We have a love/hate relationship with dating apps. Dating is tricky enough IRL, and in some ways, trying to use an app to find “the one” makes the whole process even harder. For example, you might never know if that hot, funny guy who DMed back-and-forth with you for hours and then just ghosted was offended by the terrible pun in your last message, or if “his” algorithm played itself out.
Apps with a women-friendly mission tend to be better at blocking trolls and bots, and one of our favorites is now taking that a step even further. Bumble, the app where ladies are required to send the first message (so you don’t have to deal with dudes who just mass-send inappropriate pics), just added a new feature that requires users to upload a selfie to verify their account.
The feature is rolling out first to people who’ve already been flagged for poor profile conduct, and later, it will become a standard feature. When you’re setting up a profile, the app will send you a photo of someone doing a specific gesture (like flashing a peace sign next to their face) and prompt you to imitate it. Then a moderator will compare it to the rest of the pics you’ve uploaded to your profile and determine if you can be verified. And if someone tries to create a fake account? Bumble’s gonna bump ’em before their catfishing butt can get anywhere near you.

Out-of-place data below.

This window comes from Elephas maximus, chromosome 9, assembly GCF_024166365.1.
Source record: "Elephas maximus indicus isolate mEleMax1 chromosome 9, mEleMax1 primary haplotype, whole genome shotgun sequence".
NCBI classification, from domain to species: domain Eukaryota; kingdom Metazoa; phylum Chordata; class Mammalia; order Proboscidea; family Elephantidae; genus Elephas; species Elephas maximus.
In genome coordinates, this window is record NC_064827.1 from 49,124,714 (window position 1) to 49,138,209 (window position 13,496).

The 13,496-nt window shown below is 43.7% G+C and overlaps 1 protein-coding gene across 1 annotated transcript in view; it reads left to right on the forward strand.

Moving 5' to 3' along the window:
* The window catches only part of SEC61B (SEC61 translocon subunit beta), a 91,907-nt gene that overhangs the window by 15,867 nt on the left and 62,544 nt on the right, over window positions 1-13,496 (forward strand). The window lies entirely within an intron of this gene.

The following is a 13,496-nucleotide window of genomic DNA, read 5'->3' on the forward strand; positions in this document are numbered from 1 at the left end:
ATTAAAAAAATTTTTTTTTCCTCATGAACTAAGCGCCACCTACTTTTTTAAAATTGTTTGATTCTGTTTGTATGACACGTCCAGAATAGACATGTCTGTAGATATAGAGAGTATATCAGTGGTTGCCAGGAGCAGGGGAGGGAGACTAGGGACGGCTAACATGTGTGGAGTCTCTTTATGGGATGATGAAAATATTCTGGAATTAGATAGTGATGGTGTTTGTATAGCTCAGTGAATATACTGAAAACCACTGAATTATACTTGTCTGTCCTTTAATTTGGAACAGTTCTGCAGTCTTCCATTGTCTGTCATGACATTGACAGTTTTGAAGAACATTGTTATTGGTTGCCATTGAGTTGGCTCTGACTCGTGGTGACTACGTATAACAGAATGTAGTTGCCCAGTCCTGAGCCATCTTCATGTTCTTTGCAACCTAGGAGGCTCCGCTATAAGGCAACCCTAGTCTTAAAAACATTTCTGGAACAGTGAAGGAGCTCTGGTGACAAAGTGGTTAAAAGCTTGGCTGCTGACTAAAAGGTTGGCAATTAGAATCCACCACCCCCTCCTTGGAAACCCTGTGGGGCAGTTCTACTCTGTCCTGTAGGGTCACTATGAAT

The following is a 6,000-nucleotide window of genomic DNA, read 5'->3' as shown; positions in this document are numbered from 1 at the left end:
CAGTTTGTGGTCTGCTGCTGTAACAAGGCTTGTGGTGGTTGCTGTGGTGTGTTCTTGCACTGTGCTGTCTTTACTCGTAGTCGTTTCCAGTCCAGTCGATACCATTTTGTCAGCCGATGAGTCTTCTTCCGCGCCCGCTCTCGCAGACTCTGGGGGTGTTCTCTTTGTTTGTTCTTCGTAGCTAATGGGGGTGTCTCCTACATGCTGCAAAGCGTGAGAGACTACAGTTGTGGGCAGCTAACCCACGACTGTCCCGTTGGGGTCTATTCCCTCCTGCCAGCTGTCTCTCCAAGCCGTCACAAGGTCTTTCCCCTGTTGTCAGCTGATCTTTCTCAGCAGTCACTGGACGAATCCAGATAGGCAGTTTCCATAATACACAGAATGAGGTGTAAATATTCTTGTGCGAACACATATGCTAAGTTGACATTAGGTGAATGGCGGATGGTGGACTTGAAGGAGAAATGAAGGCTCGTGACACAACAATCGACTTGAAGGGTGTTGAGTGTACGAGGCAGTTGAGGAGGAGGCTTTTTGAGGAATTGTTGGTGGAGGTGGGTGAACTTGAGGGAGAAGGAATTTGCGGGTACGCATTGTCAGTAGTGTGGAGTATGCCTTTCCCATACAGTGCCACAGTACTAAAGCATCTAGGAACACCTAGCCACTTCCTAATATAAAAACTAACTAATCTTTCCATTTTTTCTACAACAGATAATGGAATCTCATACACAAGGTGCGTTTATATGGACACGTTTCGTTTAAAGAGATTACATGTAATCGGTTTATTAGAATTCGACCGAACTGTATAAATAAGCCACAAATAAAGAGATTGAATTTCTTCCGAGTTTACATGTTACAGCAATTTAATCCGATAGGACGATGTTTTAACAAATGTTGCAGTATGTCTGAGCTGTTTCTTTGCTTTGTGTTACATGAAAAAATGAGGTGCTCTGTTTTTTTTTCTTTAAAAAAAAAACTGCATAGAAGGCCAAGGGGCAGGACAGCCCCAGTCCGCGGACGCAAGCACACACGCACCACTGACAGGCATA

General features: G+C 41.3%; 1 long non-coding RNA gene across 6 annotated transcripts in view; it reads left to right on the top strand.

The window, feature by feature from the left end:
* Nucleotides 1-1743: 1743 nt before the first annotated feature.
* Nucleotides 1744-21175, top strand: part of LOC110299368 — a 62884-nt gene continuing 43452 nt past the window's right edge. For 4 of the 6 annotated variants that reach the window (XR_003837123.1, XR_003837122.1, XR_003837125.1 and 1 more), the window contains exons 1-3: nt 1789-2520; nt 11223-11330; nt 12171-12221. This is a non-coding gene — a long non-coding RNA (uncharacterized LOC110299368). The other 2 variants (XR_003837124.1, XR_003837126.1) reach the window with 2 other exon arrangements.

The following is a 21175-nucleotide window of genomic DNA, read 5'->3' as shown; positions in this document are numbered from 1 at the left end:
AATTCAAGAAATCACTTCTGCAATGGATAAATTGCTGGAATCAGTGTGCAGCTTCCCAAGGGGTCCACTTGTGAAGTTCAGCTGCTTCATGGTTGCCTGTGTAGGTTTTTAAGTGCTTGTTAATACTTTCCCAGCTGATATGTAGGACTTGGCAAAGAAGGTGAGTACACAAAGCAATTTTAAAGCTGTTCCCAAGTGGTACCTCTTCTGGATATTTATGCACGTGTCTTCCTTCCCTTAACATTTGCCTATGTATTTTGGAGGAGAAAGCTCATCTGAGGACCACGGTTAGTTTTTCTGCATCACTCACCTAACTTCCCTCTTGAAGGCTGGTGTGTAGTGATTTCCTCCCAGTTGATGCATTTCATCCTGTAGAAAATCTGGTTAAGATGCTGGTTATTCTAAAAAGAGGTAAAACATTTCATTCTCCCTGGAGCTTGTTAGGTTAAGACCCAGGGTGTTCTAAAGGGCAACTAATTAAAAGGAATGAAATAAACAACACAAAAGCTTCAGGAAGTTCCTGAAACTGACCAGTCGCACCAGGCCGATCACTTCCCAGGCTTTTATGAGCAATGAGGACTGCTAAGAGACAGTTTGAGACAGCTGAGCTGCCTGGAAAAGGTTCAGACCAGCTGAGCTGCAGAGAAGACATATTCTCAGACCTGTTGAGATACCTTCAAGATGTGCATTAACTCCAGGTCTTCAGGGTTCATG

Nothing’s 100 percent fool-proof, but this update should go a long way to cut down on the number of bots trying to slide into your DMs and scam you. But if you’re still not sure if someone you’re matching with is legit, here are a few signs to consider:
1. You’re not on Bumble, Huggle, Blume or Coy. Of course, not everyone on dating apps is a fraud, but these apps are the ones who’ve gone the extra step to add some sort of photo or video verification.
2. His photo is suspiciously well-lit. Is he standing in front of a solid white background, just casually laughing? Sounds like a stock photo to us. Do a reverse image search on Google Images and see what turns up.
3. Their messages sound canned or just flat-out make no sense. Some people aren’t great texters and just don’t come off as naturally in writing as they would speaking. But if you get a bunch of random words strung together and they don’t immediately follow it up with “Ugh autocorrect FML,” you should probably be suspicious.
4. They send you a link to their next gig. If your clever opening line is immediately met with a “Haha, check out my website,” or “I’m playing this show next month, you should come,” they’re probably more interested in selling tickets to their lame coffeehouse acoustic set than actually meeting you.
5. Their profile info is practically blank. If someone’s setting up a bunch of bots, they’re not going to spend a lot of time crafting the perfect bio for each one. Even if it is a real person, best-case scenario: They’re too boring for you to bother anyway.
What are some of your tips for avoiding online dating scammers, bots and trolls? Tweet us your strategies @BritandCo.
(Photos via Getty)